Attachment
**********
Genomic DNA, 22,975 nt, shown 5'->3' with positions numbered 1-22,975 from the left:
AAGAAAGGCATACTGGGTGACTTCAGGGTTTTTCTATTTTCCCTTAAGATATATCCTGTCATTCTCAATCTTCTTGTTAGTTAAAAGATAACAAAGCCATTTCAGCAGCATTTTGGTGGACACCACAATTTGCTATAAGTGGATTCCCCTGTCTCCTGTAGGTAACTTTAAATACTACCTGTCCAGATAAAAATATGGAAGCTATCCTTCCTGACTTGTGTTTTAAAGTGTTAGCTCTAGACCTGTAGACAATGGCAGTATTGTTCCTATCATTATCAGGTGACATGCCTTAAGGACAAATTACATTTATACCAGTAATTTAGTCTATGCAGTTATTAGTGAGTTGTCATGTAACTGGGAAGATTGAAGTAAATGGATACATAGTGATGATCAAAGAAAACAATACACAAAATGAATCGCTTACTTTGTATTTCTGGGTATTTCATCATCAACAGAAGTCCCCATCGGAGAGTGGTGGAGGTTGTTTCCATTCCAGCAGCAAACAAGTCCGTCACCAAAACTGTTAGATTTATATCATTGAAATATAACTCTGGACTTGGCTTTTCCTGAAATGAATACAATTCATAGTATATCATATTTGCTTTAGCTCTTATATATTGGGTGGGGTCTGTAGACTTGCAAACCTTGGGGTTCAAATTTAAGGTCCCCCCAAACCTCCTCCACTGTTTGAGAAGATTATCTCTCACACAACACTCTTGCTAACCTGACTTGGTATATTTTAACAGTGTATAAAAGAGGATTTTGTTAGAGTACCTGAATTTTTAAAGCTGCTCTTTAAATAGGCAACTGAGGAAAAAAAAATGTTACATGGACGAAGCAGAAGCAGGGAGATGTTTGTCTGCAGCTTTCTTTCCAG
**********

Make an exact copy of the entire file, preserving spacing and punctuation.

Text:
Genomic DNA, 22,975 nt, shown 5'->3' with positions numbered 1-22,975 from the left:
AAGAAAGGCATACTGGGTGACTTCAGGGTTTTTCTATTTTCCCTTAAGATATATCCTGTCATTCTCAATCTTCTTGTTAGTTAAAAGATAACAAAGCCATTTCAGCAGCATTTTGGTGGACACCACAATTTGCTATAAGTGGATTCCCCTGTCTCCTGTAGGTAACTTTAAATACTACCTGTCCAGATAAAAATATGGAAGCTATCCTTCCTGACTTGTGTTTTAAAGTGTTAGCTCTAGACCTGTAGACAATGGCAGTATTGTTCCTATCATTATCAGGTGACATGCCTTAAGGACAAATTACATTTATACCAGTAATTTAGTCTATGCAGTTATTAGTGAGTTGTCATGTAACTGGGAAGATTGAAGTAAATGGATACATAGTGATGATCAAAGAAAACAATACACAAAATGAATCGCTTACTTTGTATTTCTGGGTATTTCATCATCAACAGAAGTCCCCATCGGAGAGTGGTGGAGGTTGTTTCCATTCCAGCAGCAAACAAGTCCGTCACCAAAACTGTTAGATTTATATCATTGAAATATAACTCTGGACTTGGCTTTTCCTGAAATGAATACAATTCATAGTATATCATATTTGCTTTAGCTCTTATATATTGGGTGGGGTCTGTAGACTTGCAAACCTTGGGGTTCAAATTTAAGGTCCCCCCAAACCTCCTCCACTGTTTGAGAAGATTATCTCTCACACAACACTCTTGCTAACCTGACTTGGTATATTTTAACAGTGTATAAAAGAGGATTTTGTTAGAGTACCTGAATTTTTAAAGCTGCTCTTTAAATAGGCAACTGAGGAAAAAAAAATGTTACATGGACGAAGCAGAAGCAGGGAGATGTTTGTCTGCAGCTTTCTTTCCAG